As puppies jaws develop, they need to chew. Long after their adult teeth are in at 6 months, they still chew. Puppies also chew to relieve stress. Make sure he has plenty of different size, shapes, textures and materials to choose from. You may need to encourage him to chew his toys. Nylabone and Kong products, homemade braided toys and natural chews like chicken backs, and mammal ribs are great edible chew items. A whole carrot may be a nice treat as well. Avoid processed leather skins and chew toys (especially anything from China), cooked bones and weight-bearing bones. Pick the toys up and play with them with your dog to get him started, then let him continue on. Keep your retrieve training objects up out of reach and only bring them out for training.

  5. Appropriate Exercise
    Puppies that are over-exercised can contribute to out of control behavior. All exercise should be voluntary until his bone plates have closed at 18 months. This means avoiding repeated walking or running on hard surfaces, jumping under elbow height. It is important to let the dog determine how far and fast he will walk, assuming it's slower, not faster than you. Forced marches beside a wheel chair for long periods are not suitable. The type of exercise is also important. Throwing a ball repeatedly many times a week creates a dog that is adrenaline charged (and risks cruciate ligament tears). Long line walks on the beach or in a field are better. Hikes with frequent sniff and rest stops are great too. Swimming is great for a muscle and cardio workout.

    As a general rule: walking builds muscle, running builds cardiovascular stamina.

    The Puppy Culture Exercise Chart is a useful guide for different ages and gives ideas on different type of exercise for each stage of life.

    Here is an article that explains what can happen if the dog gets too much exercise of the wrong kind and duration.

    Click here for Part 2 soon!

 

Hip Dysplasia (HD) is the worry of every service dog handler. New research and some anecdotal information has recently come to light to help prevent it. Puppies are not born with it but most dogs start showing signs of HD by 18 months if they are going to develop it.

Genetics

Until recently, the biggest cause thought to predict HD in dogs was genetics. It is important to see the hip scores of both parents as that is proof that the breeder has tested the adult dogs for it. Without testing the adults (2 years old and up), there is no way to know their hip scores and what genes they will pass on to their pups. Scores are fair, good and excellent for healthy hips. Affected hips are rated as mild, moderate or severe.

Orthopedic Foundation for Animals

Breeders and researchers are now discovering that the environment in different life stages plays a much bigger role than once throught. This is a good thing since it gives handlers the choice to create environments that will minimize the possibility of HD in their SD candidates as well as help them choose adult dogs with miminal risk of HD.

Shape and Surface of Litter Box

Anedotal evidence suggests that HD can start developing when the pup is still with the litter.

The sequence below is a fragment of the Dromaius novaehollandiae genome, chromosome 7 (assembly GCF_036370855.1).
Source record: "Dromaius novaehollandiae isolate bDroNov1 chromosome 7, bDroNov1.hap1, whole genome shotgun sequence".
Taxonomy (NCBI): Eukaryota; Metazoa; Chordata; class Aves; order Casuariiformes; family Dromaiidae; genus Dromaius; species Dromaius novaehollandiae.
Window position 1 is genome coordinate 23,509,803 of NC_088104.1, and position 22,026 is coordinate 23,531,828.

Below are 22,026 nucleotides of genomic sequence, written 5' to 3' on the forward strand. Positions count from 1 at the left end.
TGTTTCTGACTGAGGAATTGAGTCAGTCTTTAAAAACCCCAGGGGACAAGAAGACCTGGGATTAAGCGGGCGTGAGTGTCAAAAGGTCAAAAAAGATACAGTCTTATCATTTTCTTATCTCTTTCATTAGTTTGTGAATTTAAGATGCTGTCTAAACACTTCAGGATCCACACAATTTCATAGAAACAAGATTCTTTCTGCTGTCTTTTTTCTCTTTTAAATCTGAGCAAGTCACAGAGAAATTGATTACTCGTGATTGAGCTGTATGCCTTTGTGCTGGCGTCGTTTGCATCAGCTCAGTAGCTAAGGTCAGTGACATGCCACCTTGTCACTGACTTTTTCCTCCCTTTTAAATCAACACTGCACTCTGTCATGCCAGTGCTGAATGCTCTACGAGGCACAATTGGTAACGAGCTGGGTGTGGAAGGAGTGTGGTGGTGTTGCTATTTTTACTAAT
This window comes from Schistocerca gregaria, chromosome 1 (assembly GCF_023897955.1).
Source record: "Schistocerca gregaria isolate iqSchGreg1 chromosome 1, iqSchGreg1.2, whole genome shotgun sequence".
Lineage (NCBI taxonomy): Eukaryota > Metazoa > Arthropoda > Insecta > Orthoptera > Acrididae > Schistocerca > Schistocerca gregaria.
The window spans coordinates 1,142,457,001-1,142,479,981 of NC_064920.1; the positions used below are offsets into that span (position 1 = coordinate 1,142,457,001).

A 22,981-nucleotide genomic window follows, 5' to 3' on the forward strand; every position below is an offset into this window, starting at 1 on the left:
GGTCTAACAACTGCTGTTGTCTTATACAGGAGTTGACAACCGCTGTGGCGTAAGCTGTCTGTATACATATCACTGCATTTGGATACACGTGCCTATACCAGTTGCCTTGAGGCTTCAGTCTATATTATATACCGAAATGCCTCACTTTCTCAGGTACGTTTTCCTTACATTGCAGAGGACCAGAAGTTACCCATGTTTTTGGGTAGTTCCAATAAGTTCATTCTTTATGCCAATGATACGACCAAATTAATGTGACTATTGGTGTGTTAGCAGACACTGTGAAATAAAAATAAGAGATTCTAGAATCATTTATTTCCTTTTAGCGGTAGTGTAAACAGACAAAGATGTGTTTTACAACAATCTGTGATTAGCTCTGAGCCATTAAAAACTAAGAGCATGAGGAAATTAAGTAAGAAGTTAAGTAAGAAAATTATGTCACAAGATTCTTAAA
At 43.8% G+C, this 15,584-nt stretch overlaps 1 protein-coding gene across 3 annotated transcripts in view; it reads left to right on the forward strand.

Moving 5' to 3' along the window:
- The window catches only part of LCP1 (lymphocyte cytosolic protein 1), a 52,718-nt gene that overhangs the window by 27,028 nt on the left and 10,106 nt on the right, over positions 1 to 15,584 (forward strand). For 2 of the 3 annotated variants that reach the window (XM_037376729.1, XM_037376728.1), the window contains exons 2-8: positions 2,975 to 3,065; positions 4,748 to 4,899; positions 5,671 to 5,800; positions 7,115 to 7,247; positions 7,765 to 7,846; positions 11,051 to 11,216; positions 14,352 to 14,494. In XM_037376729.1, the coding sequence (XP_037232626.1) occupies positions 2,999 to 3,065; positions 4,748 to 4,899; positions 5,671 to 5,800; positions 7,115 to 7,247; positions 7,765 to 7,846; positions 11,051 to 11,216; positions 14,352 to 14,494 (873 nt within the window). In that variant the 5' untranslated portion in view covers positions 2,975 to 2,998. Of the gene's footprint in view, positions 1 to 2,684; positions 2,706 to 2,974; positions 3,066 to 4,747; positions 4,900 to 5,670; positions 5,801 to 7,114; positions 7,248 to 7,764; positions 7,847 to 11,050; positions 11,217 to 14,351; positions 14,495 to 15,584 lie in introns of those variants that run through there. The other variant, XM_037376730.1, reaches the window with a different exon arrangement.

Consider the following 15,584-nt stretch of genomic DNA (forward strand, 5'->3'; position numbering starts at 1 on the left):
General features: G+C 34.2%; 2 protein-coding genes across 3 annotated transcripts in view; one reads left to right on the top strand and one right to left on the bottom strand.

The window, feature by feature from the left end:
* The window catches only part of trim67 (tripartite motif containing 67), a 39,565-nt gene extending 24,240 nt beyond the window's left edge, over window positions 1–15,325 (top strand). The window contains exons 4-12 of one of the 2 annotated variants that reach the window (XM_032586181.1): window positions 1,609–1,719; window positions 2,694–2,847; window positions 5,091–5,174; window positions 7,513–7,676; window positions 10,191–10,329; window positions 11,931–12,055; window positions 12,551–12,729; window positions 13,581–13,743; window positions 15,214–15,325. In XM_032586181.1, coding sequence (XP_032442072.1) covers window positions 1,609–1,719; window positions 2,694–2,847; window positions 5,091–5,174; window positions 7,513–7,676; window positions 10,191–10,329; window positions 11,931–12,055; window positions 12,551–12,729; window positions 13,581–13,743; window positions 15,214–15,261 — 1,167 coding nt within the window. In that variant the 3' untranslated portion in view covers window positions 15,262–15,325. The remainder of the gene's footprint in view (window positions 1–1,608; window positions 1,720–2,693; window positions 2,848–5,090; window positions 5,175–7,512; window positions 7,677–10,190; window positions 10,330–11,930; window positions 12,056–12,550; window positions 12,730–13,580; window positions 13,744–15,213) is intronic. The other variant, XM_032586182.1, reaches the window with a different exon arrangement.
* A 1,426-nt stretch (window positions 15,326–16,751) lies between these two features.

Norwich Terrier breeder Magda Chiarella has suggested that the shape and surface of whelping box may be important. She observed that HD is non-existent in wild canids. She postulates that is due to the bowl shape of the den they grow up in that keeps the pups in a smaller space as well as the ground surface that gives the pups traction. She even did some experiments on a few litters to see how providing traction in the form of rubberbacked rugs on the floor of the litter box could help the pups start to use ther toes from the first few days to nurse, rather than put weight on their knees on slick surfaces that many breeders provide in the litter box.
Click here for the link

Exercising on Varied Natural Surfaces for the first 3 mos

Randi Krontveit's research suggests that fast growth of large breeds during puppy stage may actually not contribute to HD in adult dogs as previously thought. He also found that " that daily exercise outdoors in gently undulating terrain up until the age of three months is very helpful in preventing hip dysplasia in the large breeds he studied." Comparatively, he also found that pups who did steps or stairs on a daily basis had an increased risk of HD. So, pups who played and exercised in natural outdoor environments on varied terrains had overall a lower chance of HD than pups who used man-made environments. After three months of age, there were no benefits to natural surfaces. He recommends "that genetically prone pups should be exercised regularly to strengthen musculature, but extensive jumping/stair use, etcetera should be avoided until growth is completed (at approximately 12 months)."

Click here for the link

Here's another version of his study with contact info

Maintain a Good Weight

Keeping a dog overweight has long been known to contribute to general health issues including HD. Keeping a dog slim (so you can just feel a thick layer of fat on his ribs with a single finger tip) reduces the workload on joints, heart etc. 

Avoid Repetitive Jumping or Running

until the bone plates have closed. For small breeds this is about a year. For medium dogs it is about 18 months and larger breeds may be as long as 30 months. Jumping (agility, frisbee, skipping) and running (using a treadmill, jogging with the dog, or dog running beside a bicycle) puts an unnatural strain on the joints and increases the chances of injury. Especially avoid hard surfaces for exercise. Long flights of stairs should be avoided for games like retrieving as well. More repetitive motion that can be very hard on the joints.

Neutering a Dog Before Physical Maturity

also appears to increase the incidence of HD as well as has many other health risks. 

Click here for the study

Testing Your Dog 

Have your service dog's hips tested at 2 years of age to make sure s/he does not have this debilitating disease. If s/he does, speak with a qualified orthopedic veterinarian to decide if it will play a role in retiring your dog. Purebred and mixed breed dogs can be tested and scored.

OFA Orthopedic Foundation for Animals 

I
f your dog has mild dysplasia, all is not lost. Many dogs go undetected as long as they get regular moderate and varied exercise that builds and maintains the muscle needed to support the hip (and other) joints. Some supplements may help. Talk to your orthopedic vet.